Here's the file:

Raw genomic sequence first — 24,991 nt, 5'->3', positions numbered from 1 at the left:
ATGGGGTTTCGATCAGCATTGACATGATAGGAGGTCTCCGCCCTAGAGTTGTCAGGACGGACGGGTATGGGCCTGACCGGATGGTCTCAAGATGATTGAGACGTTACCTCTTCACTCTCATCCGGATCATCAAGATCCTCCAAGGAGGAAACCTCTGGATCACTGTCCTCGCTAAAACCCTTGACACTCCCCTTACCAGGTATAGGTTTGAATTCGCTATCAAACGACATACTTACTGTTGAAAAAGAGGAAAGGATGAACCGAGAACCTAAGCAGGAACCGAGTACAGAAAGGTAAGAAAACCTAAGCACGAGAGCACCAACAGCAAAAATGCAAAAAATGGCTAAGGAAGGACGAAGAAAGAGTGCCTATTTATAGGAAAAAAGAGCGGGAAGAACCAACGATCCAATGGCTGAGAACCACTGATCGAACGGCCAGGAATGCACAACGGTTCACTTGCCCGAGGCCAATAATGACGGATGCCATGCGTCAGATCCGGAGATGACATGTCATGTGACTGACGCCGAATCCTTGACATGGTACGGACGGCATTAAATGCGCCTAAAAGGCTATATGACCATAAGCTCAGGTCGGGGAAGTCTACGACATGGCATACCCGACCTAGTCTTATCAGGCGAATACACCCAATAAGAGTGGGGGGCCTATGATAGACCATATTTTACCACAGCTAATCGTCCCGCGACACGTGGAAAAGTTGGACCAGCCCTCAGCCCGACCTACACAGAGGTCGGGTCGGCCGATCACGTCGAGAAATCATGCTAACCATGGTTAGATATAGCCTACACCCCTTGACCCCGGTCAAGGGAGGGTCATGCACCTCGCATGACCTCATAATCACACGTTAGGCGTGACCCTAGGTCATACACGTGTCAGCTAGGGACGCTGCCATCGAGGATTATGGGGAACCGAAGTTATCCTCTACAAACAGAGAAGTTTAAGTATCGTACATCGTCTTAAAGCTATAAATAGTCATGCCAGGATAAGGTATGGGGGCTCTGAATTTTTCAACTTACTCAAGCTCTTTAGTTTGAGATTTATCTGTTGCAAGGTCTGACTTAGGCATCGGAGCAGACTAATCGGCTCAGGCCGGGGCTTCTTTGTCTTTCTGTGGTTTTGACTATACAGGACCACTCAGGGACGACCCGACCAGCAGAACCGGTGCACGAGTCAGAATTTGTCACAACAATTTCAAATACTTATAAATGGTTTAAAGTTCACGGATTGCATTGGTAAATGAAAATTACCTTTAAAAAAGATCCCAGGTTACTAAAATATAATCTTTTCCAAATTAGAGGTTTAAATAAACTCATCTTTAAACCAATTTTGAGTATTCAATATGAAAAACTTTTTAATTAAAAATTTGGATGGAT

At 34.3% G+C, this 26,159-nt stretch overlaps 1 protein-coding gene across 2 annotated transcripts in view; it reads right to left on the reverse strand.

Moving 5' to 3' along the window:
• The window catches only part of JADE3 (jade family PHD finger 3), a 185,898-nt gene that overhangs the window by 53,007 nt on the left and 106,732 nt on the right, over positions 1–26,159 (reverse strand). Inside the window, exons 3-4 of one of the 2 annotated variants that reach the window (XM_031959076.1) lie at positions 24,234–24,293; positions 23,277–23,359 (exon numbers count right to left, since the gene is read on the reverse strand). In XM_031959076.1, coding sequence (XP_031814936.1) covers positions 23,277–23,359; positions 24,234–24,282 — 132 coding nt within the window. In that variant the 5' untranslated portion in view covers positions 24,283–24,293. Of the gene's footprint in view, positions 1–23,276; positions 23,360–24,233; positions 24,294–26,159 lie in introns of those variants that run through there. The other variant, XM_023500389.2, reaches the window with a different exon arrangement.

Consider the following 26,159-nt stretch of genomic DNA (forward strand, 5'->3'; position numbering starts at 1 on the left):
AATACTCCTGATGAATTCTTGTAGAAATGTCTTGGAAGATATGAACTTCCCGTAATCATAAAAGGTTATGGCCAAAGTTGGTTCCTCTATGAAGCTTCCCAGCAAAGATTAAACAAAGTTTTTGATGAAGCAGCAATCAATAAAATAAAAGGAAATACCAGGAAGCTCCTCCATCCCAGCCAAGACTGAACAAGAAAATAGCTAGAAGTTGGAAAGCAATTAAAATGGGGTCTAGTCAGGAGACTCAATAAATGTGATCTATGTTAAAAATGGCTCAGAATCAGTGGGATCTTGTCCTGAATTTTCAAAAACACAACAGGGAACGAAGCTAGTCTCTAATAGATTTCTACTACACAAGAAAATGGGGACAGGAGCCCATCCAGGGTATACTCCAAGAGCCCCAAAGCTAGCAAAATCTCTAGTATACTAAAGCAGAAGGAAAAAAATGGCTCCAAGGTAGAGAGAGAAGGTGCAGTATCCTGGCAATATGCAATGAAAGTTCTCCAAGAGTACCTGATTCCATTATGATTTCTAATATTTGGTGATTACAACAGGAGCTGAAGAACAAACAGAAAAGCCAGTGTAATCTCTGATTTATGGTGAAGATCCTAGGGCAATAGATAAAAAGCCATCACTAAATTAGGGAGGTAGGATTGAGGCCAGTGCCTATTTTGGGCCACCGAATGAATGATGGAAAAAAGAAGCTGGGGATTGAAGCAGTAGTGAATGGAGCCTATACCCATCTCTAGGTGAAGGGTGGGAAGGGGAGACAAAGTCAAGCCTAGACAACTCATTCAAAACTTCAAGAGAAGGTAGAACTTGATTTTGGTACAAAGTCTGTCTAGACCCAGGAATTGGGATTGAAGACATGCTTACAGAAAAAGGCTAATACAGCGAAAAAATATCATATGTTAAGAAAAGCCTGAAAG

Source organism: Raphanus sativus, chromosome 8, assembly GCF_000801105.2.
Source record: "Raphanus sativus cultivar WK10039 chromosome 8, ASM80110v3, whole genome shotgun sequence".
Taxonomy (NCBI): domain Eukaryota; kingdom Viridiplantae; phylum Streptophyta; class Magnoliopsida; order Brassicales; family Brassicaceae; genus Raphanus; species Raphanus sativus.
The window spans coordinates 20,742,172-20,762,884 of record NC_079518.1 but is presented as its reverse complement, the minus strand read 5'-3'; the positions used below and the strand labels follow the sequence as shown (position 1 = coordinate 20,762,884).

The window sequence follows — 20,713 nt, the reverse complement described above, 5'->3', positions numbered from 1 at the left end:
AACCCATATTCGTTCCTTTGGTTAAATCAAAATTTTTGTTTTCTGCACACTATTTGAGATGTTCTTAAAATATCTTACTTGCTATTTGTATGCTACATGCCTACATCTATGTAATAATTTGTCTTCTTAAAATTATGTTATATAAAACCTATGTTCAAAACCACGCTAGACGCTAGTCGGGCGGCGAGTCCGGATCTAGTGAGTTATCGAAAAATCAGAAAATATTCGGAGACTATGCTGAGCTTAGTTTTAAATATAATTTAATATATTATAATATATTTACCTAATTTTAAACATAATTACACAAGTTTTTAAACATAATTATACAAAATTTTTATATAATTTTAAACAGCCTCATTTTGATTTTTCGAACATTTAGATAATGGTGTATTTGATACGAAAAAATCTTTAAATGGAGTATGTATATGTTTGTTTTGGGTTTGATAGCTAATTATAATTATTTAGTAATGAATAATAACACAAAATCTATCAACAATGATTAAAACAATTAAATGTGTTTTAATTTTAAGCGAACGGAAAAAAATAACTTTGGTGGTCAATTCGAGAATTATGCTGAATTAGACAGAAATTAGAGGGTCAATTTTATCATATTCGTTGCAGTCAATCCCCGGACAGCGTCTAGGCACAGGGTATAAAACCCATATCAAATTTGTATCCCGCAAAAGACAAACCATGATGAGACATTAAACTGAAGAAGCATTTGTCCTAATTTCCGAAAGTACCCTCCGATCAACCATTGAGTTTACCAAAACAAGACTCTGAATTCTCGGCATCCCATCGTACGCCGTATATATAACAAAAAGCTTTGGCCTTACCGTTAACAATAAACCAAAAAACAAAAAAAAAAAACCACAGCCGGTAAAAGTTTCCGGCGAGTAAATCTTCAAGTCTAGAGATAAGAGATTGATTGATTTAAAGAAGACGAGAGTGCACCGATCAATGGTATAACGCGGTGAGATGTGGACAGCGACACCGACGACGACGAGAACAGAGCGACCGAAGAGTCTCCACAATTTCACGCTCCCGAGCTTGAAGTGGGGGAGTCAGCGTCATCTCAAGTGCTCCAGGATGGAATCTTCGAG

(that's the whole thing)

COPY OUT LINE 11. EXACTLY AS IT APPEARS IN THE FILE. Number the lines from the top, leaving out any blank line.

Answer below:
The window spans coordinates 20,742,172-20,762,884 of record NC_079518.1 but is presented as its reverse complement, the minus strand read 5'-3'; the positions used below and the strand labels follow the sequence as shown (position 1 = coordinate 20,762,884).